The Project Gutenberg EBook of The Mouse and The Moonbeam, by Eugene Field This eBook is for the use of anyone anywhere at no cost and with almost no restrictions whatsoever. You may copy it, give it away or re-use it under the terms of the Project Gutenberg License included with this eBook or online at www.gutenberg.net Title: The Mouse and The Moonbeam Author: Eugene Field Release Date: January 4, 2009 [EBook #27697] Language: English Character set encoding: ASCII *** START OF THIS PROJECT GUTENBERG EBOOK THE MOUSE AND THE MOONBEAM *** Produced by Louise Hope, David Edwards and the Online Distributed Proofreading Team at http://www.pgdp.net (This file was produced from images generously made available by The Internet Archive)
by Charles Scribner’s Sons
Through the courtesy of Charles Scribner’s Sons, we were permitted to print this small private edition.
hilst you were sleeping, little Dear-my-soul, strange things happened; but that I saw and heard them, I should never have believed them. The clock stood, of course, in the corner, a moonbeam floated idly on the floor, and a little mauve mouse came from the hole in the chimney corner and frisked and scampered in the light of the moonbeam upon the floor. The little mauve mouse was particularly merry; sometimes she danced upon two legs and sometimes upon four legs, but always very daintily and always very merrily.
“Ah, me!” sighed the old clock, “how different mice are nowadays from the mice we used to have in the good old times! Now there was your grandma, Mistress Velvetpaw,  and there was your grandpa, Master Sniffwhisker,—how grave and dignified they were! Many a night have I seen them dancing upon the carpet below me, but always the stately minuet and never that crazy frisking which you are executing now, to my surprise—yes, and to my horror, too.”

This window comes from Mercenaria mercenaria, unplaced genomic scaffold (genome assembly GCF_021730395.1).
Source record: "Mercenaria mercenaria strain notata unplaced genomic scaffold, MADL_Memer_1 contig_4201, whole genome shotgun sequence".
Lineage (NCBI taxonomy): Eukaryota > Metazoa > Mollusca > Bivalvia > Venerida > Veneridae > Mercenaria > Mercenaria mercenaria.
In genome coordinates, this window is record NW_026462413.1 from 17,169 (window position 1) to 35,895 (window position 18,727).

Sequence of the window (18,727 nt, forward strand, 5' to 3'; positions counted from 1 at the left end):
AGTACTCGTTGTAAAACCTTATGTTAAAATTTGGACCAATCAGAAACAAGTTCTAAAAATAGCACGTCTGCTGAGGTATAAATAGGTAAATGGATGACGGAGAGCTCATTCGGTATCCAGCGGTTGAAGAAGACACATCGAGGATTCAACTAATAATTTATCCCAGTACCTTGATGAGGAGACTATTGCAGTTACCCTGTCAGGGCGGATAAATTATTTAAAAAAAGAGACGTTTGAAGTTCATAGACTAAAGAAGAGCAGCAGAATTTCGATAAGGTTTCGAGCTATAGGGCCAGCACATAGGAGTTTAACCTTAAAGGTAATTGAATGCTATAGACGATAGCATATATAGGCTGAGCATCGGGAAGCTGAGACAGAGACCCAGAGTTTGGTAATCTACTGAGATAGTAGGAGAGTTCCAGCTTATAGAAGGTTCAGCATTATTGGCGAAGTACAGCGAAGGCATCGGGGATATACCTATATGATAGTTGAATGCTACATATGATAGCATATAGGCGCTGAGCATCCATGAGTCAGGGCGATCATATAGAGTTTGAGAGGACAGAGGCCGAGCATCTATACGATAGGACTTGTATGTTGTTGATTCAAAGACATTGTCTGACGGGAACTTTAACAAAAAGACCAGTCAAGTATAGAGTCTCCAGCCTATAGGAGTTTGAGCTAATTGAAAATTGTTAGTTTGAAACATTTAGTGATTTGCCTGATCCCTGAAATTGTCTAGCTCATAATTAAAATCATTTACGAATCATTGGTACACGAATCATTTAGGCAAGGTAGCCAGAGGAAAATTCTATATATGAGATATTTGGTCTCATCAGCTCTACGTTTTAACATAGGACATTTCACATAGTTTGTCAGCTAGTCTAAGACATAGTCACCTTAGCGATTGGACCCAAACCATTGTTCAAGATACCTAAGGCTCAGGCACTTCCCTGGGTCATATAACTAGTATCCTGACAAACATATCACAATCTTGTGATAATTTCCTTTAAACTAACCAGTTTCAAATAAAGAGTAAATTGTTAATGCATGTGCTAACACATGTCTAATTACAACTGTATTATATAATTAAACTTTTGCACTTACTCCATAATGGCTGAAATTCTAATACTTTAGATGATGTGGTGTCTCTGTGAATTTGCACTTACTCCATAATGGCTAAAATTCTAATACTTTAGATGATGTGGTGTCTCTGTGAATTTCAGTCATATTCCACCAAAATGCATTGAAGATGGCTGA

“But why shouldn’t I be merry?” asked the little mauve mouse. “Tomorrow is Christmas, and this is Christmas eve.”
“So it is,” said the old clock. “I had really forgotten all about it. But, tell me, what is Christmas to you, little Miss Mauve Mouse?”
“A great deal to me!” cried the little mauve mouse. “I have been very good a very long time: I have not used any bad words, nor have I gnawed any holes, nor have I stolen any canary seed, nor have I worried my mother by running behind the flour-barrel where that horrid trap is set. In fact, I have been so good that I am very sure Santa Claus will bring me something very pretty.”
This seemed to amuse the old clock mightily; in fact the old clock fell to laughing so heartily that in an unguarded moment she struck twelve instead of ten, which was exceedingly careless and therefore to be reprehended.
“Why, you silly little mauve mouse,” said the old clock, “you don’t believe in Santa Claus, do you?”
“Of course I do,” answered the little mauve mouse. “Believe in Santa Claus? Why shouldn’t I? Didn’t Santa Claus bring me a beautiful butter-cracker last Christmas, and a lovely gingersnap, and a delicious rind of cheese, and—and—lots of things? I should be very ungrateful if I did not believe in Santa Claus, and I certainly shall not disbelieve in him at the very moment when I am expecting him to arrive with a bundle of goodies for me.
“I once had a little sister,” continued the little mauve mouse, “who did not believe in Santa Claus, and the very thought of the fate that befell her makes my blood run cold and my whiskers stand on end. She died before I was born, but my mother has told me all about her. Perhaps you never saw her: her name was Squeaknibble, and she was in stature one of those long, low, rangy mice that are seldom found in well-stocked pantries. Mother says that Squeaknibble took after our ancestors who came from New England, where the malignant ingenuity of the people and the ferocity of the cats rendered life precarious indeed. Squeaknibble seemed to inherit many ancestral traits,  the most conspicuous of which was a disposition to sneer at some of the most respected dogmas in mousedom. From her very infancy she doubted, for example, the widely accepted theory that the moon was composed of green cheese; and this heresy was the first intimation her parents had of the sceptical turn of her mind. Of course her parents were vastly annoyed, for their maturer natures saw that this youthful scepticism portended serious, if not fatal, consequences. Yet all in vain did the sagacious couple reason and plead with their headstrong and heretical child.